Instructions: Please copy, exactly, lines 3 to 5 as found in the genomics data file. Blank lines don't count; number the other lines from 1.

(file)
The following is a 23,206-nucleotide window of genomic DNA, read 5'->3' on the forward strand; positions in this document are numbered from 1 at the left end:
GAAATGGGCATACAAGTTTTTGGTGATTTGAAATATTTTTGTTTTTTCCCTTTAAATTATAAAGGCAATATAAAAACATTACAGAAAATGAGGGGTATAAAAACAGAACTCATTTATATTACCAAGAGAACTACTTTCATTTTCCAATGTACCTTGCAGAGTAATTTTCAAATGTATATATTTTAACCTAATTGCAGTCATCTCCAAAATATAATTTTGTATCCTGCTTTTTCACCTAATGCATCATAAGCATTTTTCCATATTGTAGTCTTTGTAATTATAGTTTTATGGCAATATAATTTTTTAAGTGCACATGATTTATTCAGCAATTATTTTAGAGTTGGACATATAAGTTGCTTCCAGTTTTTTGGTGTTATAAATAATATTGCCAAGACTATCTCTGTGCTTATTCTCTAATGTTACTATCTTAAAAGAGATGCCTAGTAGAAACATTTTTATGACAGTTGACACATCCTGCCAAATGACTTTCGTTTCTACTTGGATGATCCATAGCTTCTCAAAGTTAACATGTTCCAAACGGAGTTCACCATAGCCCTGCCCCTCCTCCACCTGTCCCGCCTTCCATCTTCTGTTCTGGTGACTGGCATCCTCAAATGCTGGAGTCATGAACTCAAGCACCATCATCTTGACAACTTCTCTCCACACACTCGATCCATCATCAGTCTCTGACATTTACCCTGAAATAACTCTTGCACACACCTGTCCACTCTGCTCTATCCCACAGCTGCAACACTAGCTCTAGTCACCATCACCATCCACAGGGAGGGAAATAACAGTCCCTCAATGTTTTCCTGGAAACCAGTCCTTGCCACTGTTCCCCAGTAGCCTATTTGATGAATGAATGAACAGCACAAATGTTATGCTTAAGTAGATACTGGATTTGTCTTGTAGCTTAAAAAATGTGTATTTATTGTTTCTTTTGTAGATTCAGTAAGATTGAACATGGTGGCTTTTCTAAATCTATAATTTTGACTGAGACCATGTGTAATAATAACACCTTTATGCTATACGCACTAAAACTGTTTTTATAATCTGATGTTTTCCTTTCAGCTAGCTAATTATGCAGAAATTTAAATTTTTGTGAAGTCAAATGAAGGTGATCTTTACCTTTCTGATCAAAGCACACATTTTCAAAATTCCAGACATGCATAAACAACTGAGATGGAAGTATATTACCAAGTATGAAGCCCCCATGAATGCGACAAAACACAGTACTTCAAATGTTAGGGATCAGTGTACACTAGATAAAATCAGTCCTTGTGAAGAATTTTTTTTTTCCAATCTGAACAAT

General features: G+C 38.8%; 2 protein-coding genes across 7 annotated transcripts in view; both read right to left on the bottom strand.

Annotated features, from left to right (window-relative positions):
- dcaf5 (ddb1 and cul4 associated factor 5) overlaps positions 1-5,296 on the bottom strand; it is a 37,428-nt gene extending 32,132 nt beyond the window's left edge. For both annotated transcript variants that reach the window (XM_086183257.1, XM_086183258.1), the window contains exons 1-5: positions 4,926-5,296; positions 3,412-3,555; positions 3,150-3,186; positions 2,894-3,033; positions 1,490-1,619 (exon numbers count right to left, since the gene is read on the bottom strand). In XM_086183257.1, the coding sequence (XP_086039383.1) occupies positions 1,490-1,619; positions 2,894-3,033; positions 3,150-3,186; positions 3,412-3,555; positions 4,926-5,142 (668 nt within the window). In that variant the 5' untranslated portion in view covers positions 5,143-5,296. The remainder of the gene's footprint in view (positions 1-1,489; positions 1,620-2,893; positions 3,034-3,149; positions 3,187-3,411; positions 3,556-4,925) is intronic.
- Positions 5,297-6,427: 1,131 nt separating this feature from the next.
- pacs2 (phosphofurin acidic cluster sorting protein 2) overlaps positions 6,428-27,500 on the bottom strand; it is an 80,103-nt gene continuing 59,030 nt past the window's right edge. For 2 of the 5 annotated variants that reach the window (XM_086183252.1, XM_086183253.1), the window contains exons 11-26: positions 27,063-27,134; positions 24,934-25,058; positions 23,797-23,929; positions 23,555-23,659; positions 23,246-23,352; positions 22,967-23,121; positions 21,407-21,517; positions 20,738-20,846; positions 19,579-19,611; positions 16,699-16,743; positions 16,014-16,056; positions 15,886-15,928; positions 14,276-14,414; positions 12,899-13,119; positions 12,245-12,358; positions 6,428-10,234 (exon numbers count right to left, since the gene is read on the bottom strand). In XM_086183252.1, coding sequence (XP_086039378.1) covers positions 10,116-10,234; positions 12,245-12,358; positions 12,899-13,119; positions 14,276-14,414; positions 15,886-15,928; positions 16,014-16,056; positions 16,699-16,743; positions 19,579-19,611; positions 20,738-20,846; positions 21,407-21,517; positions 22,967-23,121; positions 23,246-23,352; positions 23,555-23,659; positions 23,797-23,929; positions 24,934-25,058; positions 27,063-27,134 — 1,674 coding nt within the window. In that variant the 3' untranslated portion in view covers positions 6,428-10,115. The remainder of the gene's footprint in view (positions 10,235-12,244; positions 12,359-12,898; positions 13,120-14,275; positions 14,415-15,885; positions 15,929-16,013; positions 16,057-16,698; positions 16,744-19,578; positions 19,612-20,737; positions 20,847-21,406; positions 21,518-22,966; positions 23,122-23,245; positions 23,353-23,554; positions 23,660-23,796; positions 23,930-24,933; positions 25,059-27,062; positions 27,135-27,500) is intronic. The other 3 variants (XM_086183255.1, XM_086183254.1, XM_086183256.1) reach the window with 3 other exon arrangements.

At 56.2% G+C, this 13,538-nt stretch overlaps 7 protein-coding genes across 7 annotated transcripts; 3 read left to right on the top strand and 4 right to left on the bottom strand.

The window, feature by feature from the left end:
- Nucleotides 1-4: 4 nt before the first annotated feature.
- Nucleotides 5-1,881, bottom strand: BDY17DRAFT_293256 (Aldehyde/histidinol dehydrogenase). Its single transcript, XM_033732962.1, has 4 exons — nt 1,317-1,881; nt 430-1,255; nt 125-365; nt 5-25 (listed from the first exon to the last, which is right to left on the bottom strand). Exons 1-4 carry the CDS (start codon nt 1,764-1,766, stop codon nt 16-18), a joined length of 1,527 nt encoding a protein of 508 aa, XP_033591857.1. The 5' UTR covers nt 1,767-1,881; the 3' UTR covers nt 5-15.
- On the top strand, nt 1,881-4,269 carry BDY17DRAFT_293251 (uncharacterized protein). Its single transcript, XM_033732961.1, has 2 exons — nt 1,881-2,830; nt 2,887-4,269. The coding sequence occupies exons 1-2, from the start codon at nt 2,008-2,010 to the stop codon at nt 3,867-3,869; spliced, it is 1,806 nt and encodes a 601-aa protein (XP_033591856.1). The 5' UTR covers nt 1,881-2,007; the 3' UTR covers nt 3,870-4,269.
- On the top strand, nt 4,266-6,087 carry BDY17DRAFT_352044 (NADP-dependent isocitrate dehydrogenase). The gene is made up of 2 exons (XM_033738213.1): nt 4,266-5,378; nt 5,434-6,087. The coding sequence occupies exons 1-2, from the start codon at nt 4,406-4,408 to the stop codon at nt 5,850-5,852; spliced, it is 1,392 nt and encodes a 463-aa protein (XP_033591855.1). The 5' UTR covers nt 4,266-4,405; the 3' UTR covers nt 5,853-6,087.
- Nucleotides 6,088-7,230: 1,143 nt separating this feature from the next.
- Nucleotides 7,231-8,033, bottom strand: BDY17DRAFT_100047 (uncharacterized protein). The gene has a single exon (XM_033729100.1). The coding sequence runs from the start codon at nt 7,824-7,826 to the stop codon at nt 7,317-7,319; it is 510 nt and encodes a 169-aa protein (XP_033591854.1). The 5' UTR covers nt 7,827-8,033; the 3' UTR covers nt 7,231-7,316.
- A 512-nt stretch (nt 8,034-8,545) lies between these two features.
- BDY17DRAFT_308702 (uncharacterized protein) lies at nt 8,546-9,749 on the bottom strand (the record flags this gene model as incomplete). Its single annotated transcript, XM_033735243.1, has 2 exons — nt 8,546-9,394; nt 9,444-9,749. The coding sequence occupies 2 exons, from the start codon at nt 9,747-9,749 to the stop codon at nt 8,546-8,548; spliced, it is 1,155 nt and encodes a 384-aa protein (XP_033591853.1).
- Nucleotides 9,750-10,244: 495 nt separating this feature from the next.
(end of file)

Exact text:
General features: G+C 38.8%; 2 protein-coding genes across 7 annotated transcripts in view; both read right to left on the bottom strand.

Annotated features, from left to right (window-relative positions):
- dcaf5 (ddb1 and cul4 associated factor 5) overlaps positions 1-5,296 on the bottom strand; it is a 37,428-nt gene extending 32,132 nt beyond the window's left edge. For both annotated transcript variants that reach the window (XM_086183257.1, XM_086183258.1), the window contains exons 1-5: positions 4,926-5,296; positions 3,412-3,555; positions 3,150-3,186; positions 2,894-3,033; positions 1,490-1,619 (exon numbers count right to left, since the gene is read on the bottom strand). In XM_086183257.1, the coding sequence (XP_086039383.1) occupies positions 1,490-1,619; positions 2,894-3,033; positions 3,150-3,186; positions 3,412-3,555; positions 4,926-5,142 (668 nt within the window). In that variant the 5' untranslated portion in view covers positions 5,143-5,296. The remainder of the gene's footprint in view (positions 1-1,489; positions 1,620-2,893; positions 3,034-3,149; positions 3,187-3,411; positions 3,556-4,925) is intronic.